Honduran Ambassador Rafael Fernando Sierra Quesada yesterday rejected claims that he was involved in a hit-and-run collision with a teenager riding a scooter early on Sunday morning, saying that he did not call the police “in good faith.”
Sierra told a news conference at the embassy yesterday that at that time he wanted to help the teen, who seemed afraid and nervous.
“In my mind, I thought he already knew that it was his fault,” Sierra said. “I should have called the police. I recognize that it was a mistake [that I did not].”
Sierra said he knew the driver was young, but did not know his age and “situation.”
“I told him: ‘Do not worry. I would not prosecute you. I would not sue you. We will figure out something,’” Sierra said.
Sierra was accused of committing a hit-and-run after the 15-year-old’s mother, surnamed Kuo (郭), on Monday posted a photograph of Sierra’s business card on Facebook, with messages saying that Sierra left his business card with her son and left the scene of the accident.
There is “a big, big difference” between what had happened and what the boy’s mother described, Sierra said.
“I stayed with the boy until his father arrived. I did not ‘throw’ my card,” Sierra said. “I gave them my card so they can feel secure because there is my name on it and where they can find me. I did not want them to feel that it was a runaway. That is why I gave them my card.”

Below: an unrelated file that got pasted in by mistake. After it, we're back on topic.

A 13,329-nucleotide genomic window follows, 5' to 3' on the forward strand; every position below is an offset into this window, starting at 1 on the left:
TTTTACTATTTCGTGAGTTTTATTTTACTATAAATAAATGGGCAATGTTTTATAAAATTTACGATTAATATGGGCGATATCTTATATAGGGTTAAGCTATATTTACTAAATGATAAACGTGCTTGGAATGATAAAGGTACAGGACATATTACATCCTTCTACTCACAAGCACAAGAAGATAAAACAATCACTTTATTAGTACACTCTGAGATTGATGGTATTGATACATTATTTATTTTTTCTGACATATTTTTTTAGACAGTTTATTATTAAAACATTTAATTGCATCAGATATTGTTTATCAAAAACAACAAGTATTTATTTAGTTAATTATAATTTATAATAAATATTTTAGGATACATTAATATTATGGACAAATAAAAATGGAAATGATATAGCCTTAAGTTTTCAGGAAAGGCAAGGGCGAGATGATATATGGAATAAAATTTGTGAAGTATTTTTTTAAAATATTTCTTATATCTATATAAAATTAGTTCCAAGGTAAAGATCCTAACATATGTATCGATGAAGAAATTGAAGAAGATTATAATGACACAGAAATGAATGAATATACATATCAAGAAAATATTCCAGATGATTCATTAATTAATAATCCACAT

Sierra said he stayed at the scene of the accident for 40 minutes, until the boy’s father came to make sure the teen was not seriously injured.
On Facebook, the teen’s mother said: “[Do you think] we Taiwanese are easily bullied?”
“It is not important how much [we would be] compensated ... what we want is justice,” she added.
The post was removed on Monday night.
The embassy said it reported the collision to the police at 5pm on Monday, after an insurance company said it needed the collision evaluation report from the police to address its payment claim.
The incident occurred at about 6am in New Taipei City’s Tamsui District (淡水), when police said Sierra’s vehicle — proceeding straight — and a scooter that was making a left turn collided.
After an initial investigation, the teen was issued two tickets on Monday, police said.
The teen lacks a motorcycle driver’s license and he did not make a two-stage left turn at the intersection, as required by traffic rules, police said.
The boy received some bruises on his back and legs in the collision.
Kuo on Monday told reporters that the family would take responsibility for the traffic violations because the driver is her son, but she also wished that the embassy would not dodge responsibility for the accident.
She did not make further comments yesterday.
Sierra also made a statement to the police yesterday at the embassy.
Additional reporting by Huang Chieh
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